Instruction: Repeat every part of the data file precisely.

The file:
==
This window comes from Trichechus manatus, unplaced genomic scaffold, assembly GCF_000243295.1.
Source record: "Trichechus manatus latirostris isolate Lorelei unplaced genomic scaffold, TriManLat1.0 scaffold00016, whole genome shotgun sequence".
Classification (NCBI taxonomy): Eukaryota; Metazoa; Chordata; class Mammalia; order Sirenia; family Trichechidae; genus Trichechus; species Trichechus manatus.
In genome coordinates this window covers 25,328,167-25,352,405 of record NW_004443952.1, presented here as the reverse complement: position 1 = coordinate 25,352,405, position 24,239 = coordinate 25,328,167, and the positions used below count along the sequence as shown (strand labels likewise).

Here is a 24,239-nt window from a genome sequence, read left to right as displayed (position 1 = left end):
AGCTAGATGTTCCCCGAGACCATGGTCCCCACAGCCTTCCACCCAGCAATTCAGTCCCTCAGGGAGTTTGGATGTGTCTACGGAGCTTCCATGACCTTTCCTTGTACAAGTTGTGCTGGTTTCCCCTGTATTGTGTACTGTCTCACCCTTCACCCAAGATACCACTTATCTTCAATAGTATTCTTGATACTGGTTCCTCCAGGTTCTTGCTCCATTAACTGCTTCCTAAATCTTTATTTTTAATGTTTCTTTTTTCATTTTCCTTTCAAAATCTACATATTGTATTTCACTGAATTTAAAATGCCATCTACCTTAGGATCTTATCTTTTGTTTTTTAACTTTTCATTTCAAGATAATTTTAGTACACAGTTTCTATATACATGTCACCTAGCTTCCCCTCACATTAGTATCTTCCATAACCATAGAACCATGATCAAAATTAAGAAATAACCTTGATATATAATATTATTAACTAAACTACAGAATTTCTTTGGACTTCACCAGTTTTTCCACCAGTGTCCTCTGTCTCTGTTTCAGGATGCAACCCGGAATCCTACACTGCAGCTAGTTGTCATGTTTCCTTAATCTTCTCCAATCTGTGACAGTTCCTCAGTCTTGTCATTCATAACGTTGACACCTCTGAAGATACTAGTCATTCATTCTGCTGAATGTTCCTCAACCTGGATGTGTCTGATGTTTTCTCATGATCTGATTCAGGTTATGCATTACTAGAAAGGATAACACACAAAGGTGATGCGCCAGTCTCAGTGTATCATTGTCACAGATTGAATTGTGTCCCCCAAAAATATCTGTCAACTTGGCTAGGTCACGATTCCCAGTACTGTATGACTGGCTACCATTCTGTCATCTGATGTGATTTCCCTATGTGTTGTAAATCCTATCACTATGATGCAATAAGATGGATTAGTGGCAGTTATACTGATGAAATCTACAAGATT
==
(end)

This window comes from Trichechus manatus, unplaced genomic scaffold, assembly GCF_000243295.1.
Source record: "Trichechus manatus latirostris isolate Lorelei unplaced genomic scaffold, TriManLat1.0 scaffold00016, whole genome shotgun sequence".
Classification (NCBI taxonomy): Eukaryota; Metazoa; Chordata; class Mammalia; order Sirenia; family Trichechidae; genus Trichechus; species Trichechus manatus.
In genome coordinates this window covers 25,328,167-25,352,405 of record NW_004443952.1, presented here as the reverse complement: position 1 = coordinate 25,352,405, position 24,239 = coordinate 25,328,167, and the positions used below count along the sequence as shown (strand labels likewise).

Here is a 24,239-nt window from a genome sequence, read left to right as displayed (position 1 = left end):
AGCTAGATGTTCCCCGAGACCATGGTCCCCACAGCCTTCCACCCAGCAATTCAGTCCCTCAGGGAGTTTGGATGTGTCTACGGAGCTTCCATGACCTTTCCTTGTACAAGTTGTGCTGGTTTCCCCTGTATTGTGTACTGTCTCACCCTTCACCCAAGATACCACTTATCTTCAATAGTATTCTTGATACTGGTTCCTCCAGGTTCTTGCTCCATTAACTGCTTCCTAAATCTTTATTTTTAATGTTTCTTTTTTCATTTTCCTTTCAAAATCTACATATTGTATTTCACTGAATTTAAAATGCCATCTACCTTAGGATCTTATCTTTTGTTTTTTAACTTTTCATTTCAAGATAATTTTAGTACACAGTTTCTATATACATGTCACCTAGCTTCCCCTCACATTAGTATCTTCCATAACCATAGAACCATGATCAAAATTAAGAAATAACCTTGATATATAATATTATTAACTAAACTACAGAATTTCTTTGGACTTCACCAGTTTTTCCACCAGTGTCCTCTGTCTCTGTTTCAGGATGCAACCCGGAATCCTACACTGCAGCTAGTTGTCATGTTTCCTTAATCTTCTCCAATCTGTGACAGTTCCTCAGTCTTGTCATTCATAACGTTGACACCTCTGAAGATACTAGTCATTCATTCTGCTGAATGTTCCTCAACCTGGATGTGTCTGATGTTTTCTCATGATCTGATTCAGGTTATGCATTACTAGAAAGGATAACACACAAAGGTGATGCGCCAGTCTCAGTGTATCATTGTCACAGATTGAATTGTGTCCCCCAAAAATATCTGTCAACTTGGCTAGGTCACGATTCCCAGTACTGTATGACTGGCTACCATTCTGTCATCTGATGTGATTTCCCTATGTGTTGTAAATCCTATCACTATGATGCAATAAGATGGATTAGTGGCAGTTATACTGATGAAATCTACAAGATT